In the examination of sixty preparations of basidiomycetes (Ganoderma, Lentinus, Pleurotus, Laetiporus, Polyporus, Inonotus, Flammulina, Grifola, Trametes) to their toxicity for Vero cells and antiviral activity found that he antiviral activity of the preparations was likely due to the content of polysaccharides or their derivatives in the composition. It increased with increasing of the quantity of the total polysaccharide fraction or its concentration, according to "[Antiviral activity of aqueous extracts and polysaccharide fractions from mycelium and fruit bodies of higher fungi].[Article in Russian]" by Razumov IA, Kosogova TA, Kazachinskaia EI, Puchkova LI, Shcherbakova NS, Gorbunova IA, MikhaÄ­lovskaia IN, Loktev VB, Tepliakova TV.(8)

9. Antimetastatic and immunomodulating effect
In the experiment of the inhibitory effects against lung metastasis and promotion of splenocytes by water extracts from various mushrooms including Grifola frondosa, found that Oral administration of M8 resulted in the increased production of IFN-gamma and IL-4 by splenocytes stimulated with Con A compared with untreated controls. These results show that M8 has antitumor activities which may be useful as an antimetastatic agent, according to "Antimetastatic and immunomodulating effect of water extracts from various mushrooms" by Han SS, Cho CK, Lee YW, Yoo HS.(9)

10. Antiatherosclerotic effect
In the demonstration of the antiatherosclerotic effects of 3 edible mushrooms, Pleurotus eryngii (Eringi), Grifola frondosa (Maitake), and Hypsizygus marmoreus (Bunashimeji), in atherosclerosis-susceptible C57BL/6J, apolipoprotein E-deficient (apoE(-/-)) mice, found that The atherosclerotic lesions were significantly decreased in the Eringi, Maitake, and Bunashimeji groups than that in the control group at the end of the experiment. Dietary supplementation with the Bunashimeji mushroom powder had the strongest antiatherosclerotic effect among 3 mushrooms. In conclusion, supplementation of the 3 edible mushrooms prevents the development of atherosclerosis, even normal diet, according to "Antiatherosclerotic effect of the edible mushrooms Pleurotus eryngii (Eringi), Grifola frondosa (Maitake), and Hypsizygus marmoreus (Bunashimeji) in apolipoprotein E-deficient mice" by Mori K, Kobayashi C, Tomita T, Inatomi S, Ikeda M.(10)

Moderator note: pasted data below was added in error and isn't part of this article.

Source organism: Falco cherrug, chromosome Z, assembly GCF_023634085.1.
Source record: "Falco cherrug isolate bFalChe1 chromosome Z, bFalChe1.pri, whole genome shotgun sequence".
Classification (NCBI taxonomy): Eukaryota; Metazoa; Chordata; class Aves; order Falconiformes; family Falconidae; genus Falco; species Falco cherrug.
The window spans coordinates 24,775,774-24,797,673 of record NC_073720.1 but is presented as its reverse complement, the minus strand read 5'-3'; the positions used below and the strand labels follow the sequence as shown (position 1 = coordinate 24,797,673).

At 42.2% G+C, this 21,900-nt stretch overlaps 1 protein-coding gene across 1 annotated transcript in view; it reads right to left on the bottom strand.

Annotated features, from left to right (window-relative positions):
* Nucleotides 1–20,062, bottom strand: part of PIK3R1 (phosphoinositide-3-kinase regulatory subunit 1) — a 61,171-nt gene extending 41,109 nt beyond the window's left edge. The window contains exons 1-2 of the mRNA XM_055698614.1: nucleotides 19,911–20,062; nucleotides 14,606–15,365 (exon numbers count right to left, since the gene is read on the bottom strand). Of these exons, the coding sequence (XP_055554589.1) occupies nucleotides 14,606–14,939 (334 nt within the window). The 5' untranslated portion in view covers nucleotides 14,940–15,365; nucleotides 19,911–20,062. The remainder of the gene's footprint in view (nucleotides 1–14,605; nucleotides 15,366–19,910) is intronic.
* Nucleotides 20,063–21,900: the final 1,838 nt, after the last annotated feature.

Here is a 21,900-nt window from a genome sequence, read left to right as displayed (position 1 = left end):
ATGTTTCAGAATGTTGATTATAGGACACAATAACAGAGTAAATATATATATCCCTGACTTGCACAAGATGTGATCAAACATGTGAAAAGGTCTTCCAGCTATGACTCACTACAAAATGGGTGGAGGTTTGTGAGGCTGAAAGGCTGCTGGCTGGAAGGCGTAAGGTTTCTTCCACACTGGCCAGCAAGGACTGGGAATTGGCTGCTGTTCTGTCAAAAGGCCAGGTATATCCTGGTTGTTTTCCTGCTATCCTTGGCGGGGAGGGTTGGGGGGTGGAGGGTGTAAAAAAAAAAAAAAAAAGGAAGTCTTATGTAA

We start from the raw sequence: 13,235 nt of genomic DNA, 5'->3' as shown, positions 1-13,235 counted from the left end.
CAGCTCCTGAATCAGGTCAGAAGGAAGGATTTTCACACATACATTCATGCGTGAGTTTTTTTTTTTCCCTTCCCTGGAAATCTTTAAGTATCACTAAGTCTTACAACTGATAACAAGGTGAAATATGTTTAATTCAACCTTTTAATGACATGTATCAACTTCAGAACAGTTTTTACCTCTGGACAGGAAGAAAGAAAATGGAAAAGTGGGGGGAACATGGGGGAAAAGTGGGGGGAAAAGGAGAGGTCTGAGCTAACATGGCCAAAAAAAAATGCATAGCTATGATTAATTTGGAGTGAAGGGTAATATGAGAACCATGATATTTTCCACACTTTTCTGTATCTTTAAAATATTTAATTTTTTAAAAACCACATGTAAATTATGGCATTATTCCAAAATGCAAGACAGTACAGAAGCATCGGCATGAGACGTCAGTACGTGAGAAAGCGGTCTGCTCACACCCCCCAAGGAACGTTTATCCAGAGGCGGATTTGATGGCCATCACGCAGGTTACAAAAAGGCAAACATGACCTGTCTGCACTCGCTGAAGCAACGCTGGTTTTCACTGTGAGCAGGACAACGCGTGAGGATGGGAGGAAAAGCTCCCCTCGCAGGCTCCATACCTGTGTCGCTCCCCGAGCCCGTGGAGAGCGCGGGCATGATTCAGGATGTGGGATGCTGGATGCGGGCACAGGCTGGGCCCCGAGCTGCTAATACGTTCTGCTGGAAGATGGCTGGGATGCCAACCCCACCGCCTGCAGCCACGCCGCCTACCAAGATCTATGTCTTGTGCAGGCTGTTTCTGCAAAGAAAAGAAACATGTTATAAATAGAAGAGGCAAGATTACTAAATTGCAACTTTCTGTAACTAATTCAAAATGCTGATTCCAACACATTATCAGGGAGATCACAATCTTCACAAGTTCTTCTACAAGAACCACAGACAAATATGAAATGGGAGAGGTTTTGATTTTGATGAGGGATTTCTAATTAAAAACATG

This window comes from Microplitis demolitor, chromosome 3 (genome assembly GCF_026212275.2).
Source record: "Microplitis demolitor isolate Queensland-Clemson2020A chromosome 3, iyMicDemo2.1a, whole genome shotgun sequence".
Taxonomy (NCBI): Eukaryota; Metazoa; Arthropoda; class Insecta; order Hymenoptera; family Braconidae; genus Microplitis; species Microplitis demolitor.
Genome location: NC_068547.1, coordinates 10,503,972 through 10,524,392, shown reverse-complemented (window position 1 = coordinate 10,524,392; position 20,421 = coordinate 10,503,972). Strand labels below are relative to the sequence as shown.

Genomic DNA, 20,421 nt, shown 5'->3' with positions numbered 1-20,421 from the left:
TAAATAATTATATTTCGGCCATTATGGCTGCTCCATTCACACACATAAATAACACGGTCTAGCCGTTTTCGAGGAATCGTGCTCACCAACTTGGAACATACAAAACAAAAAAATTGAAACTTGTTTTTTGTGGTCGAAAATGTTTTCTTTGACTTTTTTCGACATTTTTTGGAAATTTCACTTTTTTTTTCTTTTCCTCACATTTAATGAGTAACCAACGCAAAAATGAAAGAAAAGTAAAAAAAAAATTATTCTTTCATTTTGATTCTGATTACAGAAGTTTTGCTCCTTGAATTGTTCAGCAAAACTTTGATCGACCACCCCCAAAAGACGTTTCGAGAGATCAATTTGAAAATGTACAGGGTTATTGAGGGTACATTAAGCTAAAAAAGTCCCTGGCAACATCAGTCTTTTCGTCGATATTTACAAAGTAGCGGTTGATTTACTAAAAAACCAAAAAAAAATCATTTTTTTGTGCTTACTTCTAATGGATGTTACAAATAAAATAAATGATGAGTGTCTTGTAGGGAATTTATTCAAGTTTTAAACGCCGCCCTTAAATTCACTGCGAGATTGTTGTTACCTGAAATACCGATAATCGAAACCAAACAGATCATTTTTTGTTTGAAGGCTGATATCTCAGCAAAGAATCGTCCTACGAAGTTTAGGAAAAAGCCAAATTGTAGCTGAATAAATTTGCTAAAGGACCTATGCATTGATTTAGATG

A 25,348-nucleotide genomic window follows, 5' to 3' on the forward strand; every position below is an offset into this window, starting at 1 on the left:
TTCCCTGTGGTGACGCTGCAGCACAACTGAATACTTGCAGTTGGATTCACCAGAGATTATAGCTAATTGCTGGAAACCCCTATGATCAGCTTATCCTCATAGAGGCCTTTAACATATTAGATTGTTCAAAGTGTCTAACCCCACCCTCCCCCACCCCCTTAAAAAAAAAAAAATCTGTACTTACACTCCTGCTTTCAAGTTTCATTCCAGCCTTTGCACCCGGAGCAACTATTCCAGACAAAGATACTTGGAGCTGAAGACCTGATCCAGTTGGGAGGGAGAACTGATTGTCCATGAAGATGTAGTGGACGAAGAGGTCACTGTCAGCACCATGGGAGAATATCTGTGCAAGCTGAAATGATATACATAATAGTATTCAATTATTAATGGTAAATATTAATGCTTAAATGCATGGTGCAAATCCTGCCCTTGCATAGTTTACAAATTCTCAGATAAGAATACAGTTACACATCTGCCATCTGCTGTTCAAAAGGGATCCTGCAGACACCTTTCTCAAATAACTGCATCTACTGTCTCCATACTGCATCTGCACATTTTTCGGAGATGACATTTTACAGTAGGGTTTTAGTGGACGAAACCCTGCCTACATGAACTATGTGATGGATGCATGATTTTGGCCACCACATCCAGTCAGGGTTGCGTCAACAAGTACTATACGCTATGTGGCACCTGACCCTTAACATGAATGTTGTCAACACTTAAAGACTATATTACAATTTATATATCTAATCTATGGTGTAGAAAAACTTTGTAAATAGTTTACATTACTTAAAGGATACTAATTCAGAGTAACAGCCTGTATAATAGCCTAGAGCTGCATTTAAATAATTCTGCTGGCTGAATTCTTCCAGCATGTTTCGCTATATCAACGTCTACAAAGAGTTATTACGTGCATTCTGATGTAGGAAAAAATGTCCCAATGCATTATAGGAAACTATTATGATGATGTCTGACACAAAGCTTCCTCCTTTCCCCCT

11. Cholesterol-lowering effects
In the investigation of the effects of mushroom fibers on serum cholesterol and hepatic low-density lipoprotein (LDL) receptor mRNA in rats, found that maitake (Grifola frondosa) fiber (MAF) and enokitake (Flammulina velutipes) fiber (EF) lowered the serum total cholesterol level by enhancement of fecal cholesterol excretion, and in particular, by enhancement of hepatic LDL receptor mRNA in EF group, according to "Cholesterol-lowering effects of maitake (Grifola frondosa) fiber, shiitake (Lentinus edodes) fiber, and enokitake (Flammulina velutipes) fiber in rats" by Fukushima M, Ohashi T, Fujiwara Y, Sonoyama K, Nakano M.(11)

12. Influenza A/Aichi/2/68 Virus
In the investigation of investigated the inhibitory effect of the conditioned medium (CM) from P338D1 (D1) cells, a murine macrophage cell line, stimulated for 10 hours with a fixed dose (100 mug/ml) of the extracts from the fruit bodies of Grifola frondosa (ME) found that ME and MFs (especially MF-2) might induce the production of certain factors, including TNF-alpha, which are responsible for the inhibition of viral growth in vitro, according to "Inhibitory Effect of TNF-alpha Produced by Macrophages Stimulated with Grifola frondosa Extract (ME) on the Growth of Influenza A/Aichi/2/68 Virus in MDCK Cells" by Obi N, Hayashi K, Miyahara T, Shimada Y, Terasawa K, Watanabe M, Takeyama M, Obi R, Ochiai H.(12)

13. Diabetes
in the evaluation of the effect of administration of chromium-enriched Grifola frondosa (CEGF) in insulin-resistant sucrose-fed mice, found that Impaired glucose tolerance in sucrose-fed mice, evidenced by the poor glucose disposal rate following an intraperitoneal glucose tolerance test, was significantly improved in mice receiving CEGF. CEGF is essentially nontoxic at the dose of 4.0 and 5.0 mg/kg per day. These results indicate that CEGF may have potential beneficial effects in insulin-resistant prediabetic conditions, according to "Activity and toxicity of Cr(III)-enriched Grifola frondosa in insulin-resistant mice" by Xu Q, Guo J.(13)

Side Effects
1. Do not take the herb in children or if you are pregnant or breast feeding without approval from the related field specialist.
2. Etc.

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Sources
(1) http://www.ncbi.nlm.nih.gov/pubmed/20567593
(2) http://www.ncbi.nlm.nih.gov/pubmed/19253021
(3) http://www.ncbi.nlm.nih.gov/pubmed/14977447
(4) http://www.ncbi.nlm.nih.gov/pubmed/11207456
(5) http://www.ncbi.nlm.nih.gov/pubmed/22135905
(6) http://www.ncbi.nlm.nih.gov/pubmed/21480800
(7) http://www.ncbi.nlm.nih.gov/pubmed/20563803
(8) http://www.ncbi.nlm.nih.gov/pubmed/21400748
(9) http://www.ncbi.nlm.nih.gov/pubmed/20633495
(10) http://www.ncbi.nlm.nih.gov/pubmed/19083429
(11) http://www.ncbi.nlm.nih.gov/pubmed/11520942
(12) http://www.ncbi.nlm.nih.gov/pubmed/19051344
(13) http://www.ncbi.nlm.nih.gov/pubmed/19319487